Resource Highlight: What the Church Health Assessment Is Teaching Us

Resource Highlight: What the Church Health Assessment Is Teaching Us

There has long been a need for a tool that Churches of Christ could use to assess the health of their congregation. Numerous survey instruments exist, but they lack the ability to address issues that are specific to Churches of Christ. Working with Dr. Carley Dodd, we constructed the Church Health Assessment (CHA) to fill this need.

How the CHA came to be

The first step in constructing the CHA was to ask a group of experts what makes a church healthy. We gathered a group of church consultants and leaders to help identify the markers of health. The group identified numerous areas such as vision, leadership, worship, discipleship, and others that would indicate whether a church was healthy.

Taking the factors identified by the focus group, Dr. Dodd and I then worked with the organizational communication literature and theories in sociology and communication to identify nine factors of church health:

  1. Vision, mission, and goals

  2. Ministry and activity effectiveness

  3. Family life stages

  4. Spiritual formation and discipleship

  5. Worship

  6. Congregational culture, communication, and conflict

  7. Leadership

  8. Church relationships

  9. Finance and facilities

Once these nine factors were identified, we set out to develop survey questions that would measure each of these factors. At the risk of getting overly academic, I am proud to report that the overall reliability analysis showed that our scale was highly reliable with an Alpha of 0.976 for all of the questions, with each of the individual factors having scores in the 0.79 to 0.97 range. Overall, this is a very statistically reliable measure.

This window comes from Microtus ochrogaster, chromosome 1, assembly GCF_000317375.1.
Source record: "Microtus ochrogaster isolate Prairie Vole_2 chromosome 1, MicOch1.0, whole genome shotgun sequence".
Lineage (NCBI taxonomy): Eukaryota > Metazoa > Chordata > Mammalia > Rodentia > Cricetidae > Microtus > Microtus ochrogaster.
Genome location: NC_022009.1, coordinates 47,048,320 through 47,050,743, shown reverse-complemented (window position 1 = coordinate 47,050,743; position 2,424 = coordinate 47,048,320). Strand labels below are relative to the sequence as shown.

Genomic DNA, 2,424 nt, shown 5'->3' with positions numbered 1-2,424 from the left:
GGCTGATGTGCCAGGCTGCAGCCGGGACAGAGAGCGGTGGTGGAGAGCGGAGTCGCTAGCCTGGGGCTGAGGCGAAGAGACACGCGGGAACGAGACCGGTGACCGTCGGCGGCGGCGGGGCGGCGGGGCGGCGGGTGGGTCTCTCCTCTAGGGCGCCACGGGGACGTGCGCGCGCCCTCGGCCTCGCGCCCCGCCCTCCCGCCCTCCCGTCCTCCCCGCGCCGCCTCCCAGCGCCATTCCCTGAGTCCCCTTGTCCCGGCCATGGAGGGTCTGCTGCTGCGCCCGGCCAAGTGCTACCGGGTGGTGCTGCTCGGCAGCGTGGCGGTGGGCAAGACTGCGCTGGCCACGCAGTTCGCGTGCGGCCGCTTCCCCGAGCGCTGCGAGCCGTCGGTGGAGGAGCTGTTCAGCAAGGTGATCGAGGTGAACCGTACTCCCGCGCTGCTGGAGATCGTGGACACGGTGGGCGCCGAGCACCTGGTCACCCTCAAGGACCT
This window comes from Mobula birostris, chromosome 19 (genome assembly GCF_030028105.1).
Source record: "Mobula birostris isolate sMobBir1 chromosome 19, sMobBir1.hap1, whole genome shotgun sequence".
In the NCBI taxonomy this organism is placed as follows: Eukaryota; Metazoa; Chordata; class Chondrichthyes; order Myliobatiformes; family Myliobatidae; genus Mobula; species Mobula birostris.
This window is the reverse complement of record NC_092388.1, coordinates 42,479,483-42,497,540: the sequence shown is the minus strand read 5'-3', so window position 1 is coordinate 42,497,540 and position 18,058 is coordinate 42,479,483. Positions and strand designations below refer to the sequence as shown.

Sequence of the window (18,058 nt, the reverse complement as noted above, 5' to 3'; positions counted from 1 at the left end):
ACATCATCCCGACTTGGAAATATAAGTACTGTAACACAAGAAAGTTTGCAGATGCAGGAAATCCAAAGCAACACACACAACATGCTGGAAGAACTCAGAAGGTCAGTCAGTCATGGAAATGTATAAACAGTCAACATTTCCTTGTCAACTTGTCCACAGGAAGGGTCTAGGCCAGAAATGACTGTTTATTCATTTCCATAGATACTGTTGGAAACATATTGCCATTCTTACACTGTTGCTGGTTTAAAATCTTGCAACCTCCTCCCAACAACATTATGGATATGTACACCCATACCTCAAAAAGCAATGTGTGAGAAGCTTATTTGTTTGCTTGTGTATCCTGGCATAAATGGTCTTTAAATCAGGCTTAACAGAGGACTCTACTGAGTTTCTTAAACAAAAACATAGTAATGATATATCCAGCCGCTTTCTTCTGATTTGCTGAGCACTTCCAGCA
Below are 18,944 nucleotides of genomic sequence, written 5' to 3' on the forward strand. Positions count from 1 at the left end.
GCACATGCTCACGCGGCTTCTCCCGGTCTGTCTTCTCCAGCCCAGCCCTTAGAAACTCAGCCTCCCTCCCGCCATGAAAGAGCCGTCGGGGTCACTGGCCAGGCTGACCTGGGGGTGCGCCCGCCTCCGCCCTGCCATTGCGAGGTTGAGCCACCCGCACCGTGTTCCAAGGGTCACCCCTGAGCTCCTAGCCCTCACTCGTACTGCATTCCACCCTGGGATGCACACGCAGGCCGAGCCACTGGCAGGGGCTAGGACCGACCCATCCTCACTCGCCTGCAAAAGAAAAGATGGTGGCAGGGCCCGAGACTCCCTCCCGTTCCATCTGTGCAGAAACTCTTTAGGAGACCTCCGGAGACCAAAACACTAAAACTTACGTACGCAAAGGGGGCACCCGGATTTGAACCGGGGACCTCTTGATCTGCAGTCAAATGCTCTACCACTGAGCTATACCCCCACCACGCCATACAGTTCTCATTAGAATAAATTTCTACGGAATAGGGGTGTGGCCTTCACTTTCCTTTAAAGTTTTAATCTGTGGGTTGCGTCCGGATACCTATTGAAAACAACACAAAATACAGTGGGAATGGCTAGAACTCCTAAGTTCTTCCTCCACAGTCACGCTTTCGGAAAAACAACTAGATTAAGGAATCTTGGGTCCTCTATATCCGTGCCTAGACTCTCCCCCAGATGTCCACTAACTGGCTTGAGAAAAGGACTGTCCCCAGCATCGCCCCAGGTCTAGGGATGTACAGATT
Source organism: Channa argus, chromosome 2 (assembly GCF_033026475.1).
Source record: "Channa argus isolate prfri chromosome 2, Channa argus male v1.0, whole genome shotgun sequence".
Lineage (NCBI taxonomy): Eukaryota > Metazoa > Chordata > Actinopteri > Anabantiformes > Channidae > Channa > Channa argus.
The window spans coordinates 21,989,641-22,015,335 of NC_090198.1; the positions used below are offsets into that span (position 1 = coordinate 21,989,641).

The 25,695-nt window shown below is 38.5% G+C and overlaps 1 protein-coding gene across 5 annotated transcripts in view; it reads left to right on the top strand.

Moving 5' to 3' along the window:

After developing the CHA, Dr. Carson Reed was able to use it in consultation with several congregations, and through his experience we were able to refine the survey and add additional questions related to worship. The primary strength of the CHA is to provide context for the conversations that church leaders are having. It is important to know that the CHA is just one tool in the toolbox and should be used in conjunction with church consultation, focus groups, and interviews.

Emerging trends about churches’ strengths and growth areas

So, what has the CHA told us about churches? To date the CHA has been used in 18 congregations that range in size from 70 members up to nearly 1,000 members. The survey has been used in congregations in Texas, Oklahoma, Canada, and California. The congregations using the CHA have been predominantly white, with more older members, and few members who were new to the congregation.

The major areas of struggle for churches surveyed have been family life stages and congregational culture and values. In the family life stages section participants are asked about ministries and programs that target various stages of life including children, teens, young adults, and intergenerational ministry. Participants are asked about overall attitudes toward these groups, along with their perceptions of how well the church is meeting the needs of these various groups. Within this factor, we see that many congregations lack sufficient parenting programs, and that singles and young adults/professionals do not feel as if they belong or are included in the congregation. We also see that the congregation understands the importance of children and youth, but that the youth group is rarely thriving and the children’s ministry is also an area of weakness. Many of the congregations surveyed also showed a lack of sufficient multigenerational activities.